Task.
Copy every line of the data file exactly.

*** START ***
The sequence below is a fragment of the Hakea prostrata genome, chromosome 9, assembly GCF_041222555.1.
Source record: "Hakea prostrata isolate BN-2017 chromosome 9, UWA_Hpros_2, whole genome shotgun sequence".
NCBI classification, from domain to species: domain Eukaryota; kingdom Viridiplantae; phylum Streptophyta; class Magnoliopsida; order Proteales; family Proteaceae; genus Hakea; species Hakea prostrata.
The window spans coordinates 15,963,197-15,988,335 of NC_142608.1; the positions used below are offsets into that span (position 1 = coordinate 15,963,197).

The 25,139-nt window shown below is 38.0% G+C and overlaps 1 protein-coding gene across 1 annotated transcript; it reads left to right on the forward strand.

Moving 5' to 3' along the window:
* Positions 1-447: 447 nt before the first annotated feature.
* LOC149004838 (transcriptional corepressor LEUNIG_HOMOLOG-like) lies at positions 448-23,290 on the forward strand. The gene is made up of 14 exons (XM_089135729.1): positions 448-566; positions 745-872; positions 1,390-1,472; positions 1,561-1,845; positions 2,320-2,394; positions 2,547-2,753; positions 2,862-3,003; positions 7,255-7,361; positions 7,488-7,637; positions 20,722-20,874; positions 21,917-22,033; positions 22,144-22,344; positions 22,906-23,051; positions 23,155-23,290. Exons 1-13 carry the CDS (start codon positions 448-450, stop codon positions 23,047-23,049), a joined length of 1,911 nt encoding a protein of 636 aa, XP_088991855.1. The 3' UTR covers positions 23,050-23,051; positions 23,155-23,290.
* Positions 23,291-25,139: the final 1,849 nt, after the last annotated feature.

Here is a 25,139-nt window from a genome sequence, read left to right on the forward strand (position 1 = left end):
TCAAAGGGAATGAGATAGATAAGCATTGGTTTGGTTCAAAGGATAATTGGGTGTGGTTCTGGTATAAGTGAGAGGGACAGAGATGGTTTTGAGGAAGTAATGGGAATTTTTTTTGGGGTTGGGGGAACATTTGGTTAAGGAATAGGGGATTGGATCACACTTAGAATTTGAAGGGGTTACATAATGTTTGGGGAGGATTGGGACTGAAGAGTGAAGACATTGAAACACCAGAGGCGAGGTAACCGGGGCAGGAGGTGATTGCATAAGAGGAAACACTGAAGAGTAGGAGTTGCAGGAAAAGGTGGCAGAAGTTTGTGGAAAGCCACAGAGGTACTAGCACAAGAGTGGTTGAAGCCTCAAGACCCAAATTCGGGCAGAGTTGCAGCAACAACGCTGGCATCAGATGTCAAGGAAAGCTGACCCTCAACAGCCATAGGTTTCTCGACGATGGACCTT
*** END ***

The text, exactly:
The sequence below is a fragment of the Hakea prostrata genome, chromosome 9, assembly GCF_041222555.1.
Source record: "Hakea prostrata isolate BN-2017 chromosome 9, UWA_Hpros_2, whole genome shotgun sequence".
NCBI classification, from domain to species: domain Eukaryota; kingdom Viridiplantae; phylum Streptophyta; class Magnoliopsida; order Proteales; family Proteaceae; genus Hakea; species Hakea prostrata.
The window spans coordinates 15,963,197-15,988,335 of NC_142608.1; the positions used below are offsets into that span (position 1 = coordinate 15,963,197).

The 25,139-nt window shown below is 38.0% G+C and overlaps 1 protein-coding gene across 1 annotated transcript; it reads left to right on the forward strand.

Moving 5' to 3' along the window:
* Positions 1-447: 447 nt before the first annotated feature.
* LOC149004838 (transcriptional corepressor LEUNIG_HOMOLOG-like) lies at positions 448-23,290 on the forward strand. The gene is made up of 14 exons (XM_089135729.1): positions 448-566; positions 745-872; positions 1,390-1,472; positions 1,561-1,845; positions 2,320-2,394; positions 2,547-2,753; positions 2,862-3,003; positions 7,255-7,361; positions 7,488-7,637; positions 20,722-20,874; positions 21,917-22,033; positions 22,144-22,344; positions 22,906-23,051; positions 23,155-23,290. Exons 1-13 carry the CDS (start codon positions 448-450, stop codon positions 23,047-23,049), a joined length of 1,911 nt encoding a protein of 636 aa, XP_088991855.1. The 3' UTR covers positions 23,050-23,051; positions 23,155-23,290.
* Positions 23,291-25,139: the final 1,849 nt, after the last annotated feature.

Here is a 25,139-nt window from a genome sequence, read left to right on the forward strand (position 1 = left end):
TCAAAGGGAATGAGATAGATAAGCATTGGTTTGGTTCAAAGGATAATTGGGTGTGGTTCTGGTATAAGTGAGAGGGACAGAGATGGTTTTGAGGAAGTAATGGGAATTTTTTTTGGGGTTGGGGGAACATTTGGTTAAGGAATAGGGGATTGGATCACACTTAGAATTTGAAGGGGTTACATAATGTTTGGGGAGGATTGGGACTGAAGAGTGAAGACATTGAAACACCAGAGGCGAGGTAACCGGGGCAGGAGGTGATTGCATAAGAGGAAACACTGAAGAGTAGGAGTTGCAGGAAAAGGTGGCAGAAGTTTGTGGAAAGCCACAGAGGTACTAGCACAAGAGTGGTTGAAGCCTCAAGACCCAAATTCGGGCAGAGTTGCAGCAACAACGCTGGCATCAGATGTCAAGGAAAGCTGACCCTCAACAGCCATAGGTTTCTCGACGATGGACCTT